SEATTLE – Following a recent FBI report that Washington led the nation in the number of child prostitutes recovered as part of a nationwide crackdown on child traffickers and pimps, Seattle Against Slavery (SAS), Washington Attorney General Rob McKenna, Sen. Jeanne Kohl-Welles, D-Seattle, and other non-profit and governmental partners announced a unique new multi-language poster campaign empowering victims of human trafficking to self-identify and access help.
For the past seven months, volunteers and professional staff from SAS, the Attorney General’s Office, Washington Anti-Trafficking Response Network (WARN), the King County Prosecutor’s Office, the Seattle Police Department and the Washington Advisory Committee on Trafficking (WashACT) have worked to develop a comprehensive poster campaign with simple messages to connect with victims of human trafficking. The messages have been translated into Vietnamese, Russian, English, Tagalog, Spanish, Chinese and Korean.
"We hope that this campaign, unique in its direct outreach in multiple, common languages, will be a model for the nation, particularly in our collaborative approach - government entities and NGOs working together to reach victims of human trafficking with the message that they have rights and help is available," said Lacie Morrison, Executive Director of Seattle Against Slavery, a grassroots coalition working to make a slave-free world one city at a time.
SAS will coordinate an effort to blanket businesses and public spaces in an attempt to reach victims of human trafficking. The goal is to help victims transition to a life of freedom and safety. The Polaris Project, one of the largest anti-trafficking organizations in the U.S. and Japan, will staff the toll-free line and connect victims with services.
“One of the biggest barriers to reaching victims of human trafficking is a fear of government,” said Alan Lai of the CISC (Chinese Information & Service Center). “That’s why this partnership between government and non-governmental organizations is so important. We want all human trafficking victims to break this vicious cycle and to come forward to report the crime. We shall support them every step of the way until justice is served.”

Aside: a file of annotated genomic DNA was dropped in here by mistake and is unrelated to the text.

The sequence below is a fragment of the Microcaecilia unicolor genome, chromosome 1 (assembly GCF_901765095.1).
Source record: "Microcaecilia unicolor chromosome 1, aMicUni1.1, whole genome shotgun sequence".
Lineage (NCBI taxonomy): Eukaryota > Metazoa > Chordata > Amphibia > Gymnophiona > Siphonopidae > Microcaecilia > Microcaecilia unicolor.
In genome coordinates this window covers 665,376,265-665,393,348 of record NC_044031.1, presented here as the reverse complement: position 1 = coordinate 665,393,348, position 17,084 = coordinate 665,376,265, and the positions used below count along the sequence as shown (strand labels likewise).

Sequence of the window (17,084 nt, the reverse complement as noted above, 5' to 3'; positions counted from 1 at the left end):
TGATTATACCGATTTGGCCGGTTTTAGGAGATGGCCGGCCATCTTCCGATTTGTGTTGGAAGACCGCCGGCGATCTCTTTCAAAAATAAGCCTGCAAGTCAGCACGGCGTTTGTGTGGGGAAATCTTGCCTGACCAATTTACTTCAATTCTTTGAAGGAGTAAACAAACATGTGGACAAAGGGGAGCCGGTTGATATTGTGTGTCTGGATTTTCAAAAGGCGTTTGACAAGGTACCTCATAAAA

“I commend Seattle Against Slavery, the Asian and Pacific Islander Women and Family Safety Center, WashACT, WARN and other NGOs for all their groundbreaking and continuing efforts to combat human trafficking,” said Kohl-Welles, who sponsored and passed SB 6330, allowing human trafficking posters to be posted at highway rest stops. “It was particularly gratifying that the bill passed unanimously, indicating the Legislature now recognizes the need to address the scourge of trafficking in our state. The anti-trafficking informational posters will help potential and actual trafficking victims to seek help, including young people being coerced into prostitution. I am confident that with the commitment and outstanding work of these NGOs that we will continue to achieve gains in our efforts.”
“This poster campaign goes a long way toward helping us help victims,” McKenna said. “I’m committed to continuing to publicize the services available to victims of human trafficking and continuing to work to support public policy that makes it harder for those who would seek to victimize others in the future.”
“Human trafficking is a modern day form of slavery and we are proud to be part of this campaign to educate and let victims of this ruthless crime know that help is available,” said Leigh Winchell, special agent in charge of HSI for the Pacific Northwest. “HSI is a committed partner in efforts to rescue victims from a life in the shadows and we stand united with those who seek to end human trafficking in the United States and around the world.”
Conservative estimates place the number of worldwide trafficking victims at more than 27 million, with studies in the US estimating forced labor and sex reaching into the hundreds of thousands.
Seattle Against Slavery is a grassroots coalition working to make a slave-free world one city at a time. Uniting community-based abolition activists, local and national non-government organizations, government agencies, and other coalitions, SAS seeks to foster collaboration in the fight against human trafficking through education, advocacy, and mobilization.
Robert Beiser, Seattle Against Slavery, email@example.com or visit www.seattleagainstslavery.org
Janelle Guthrie, Attorney General’s Office, firstname.lastname@example.org or 360-586-0725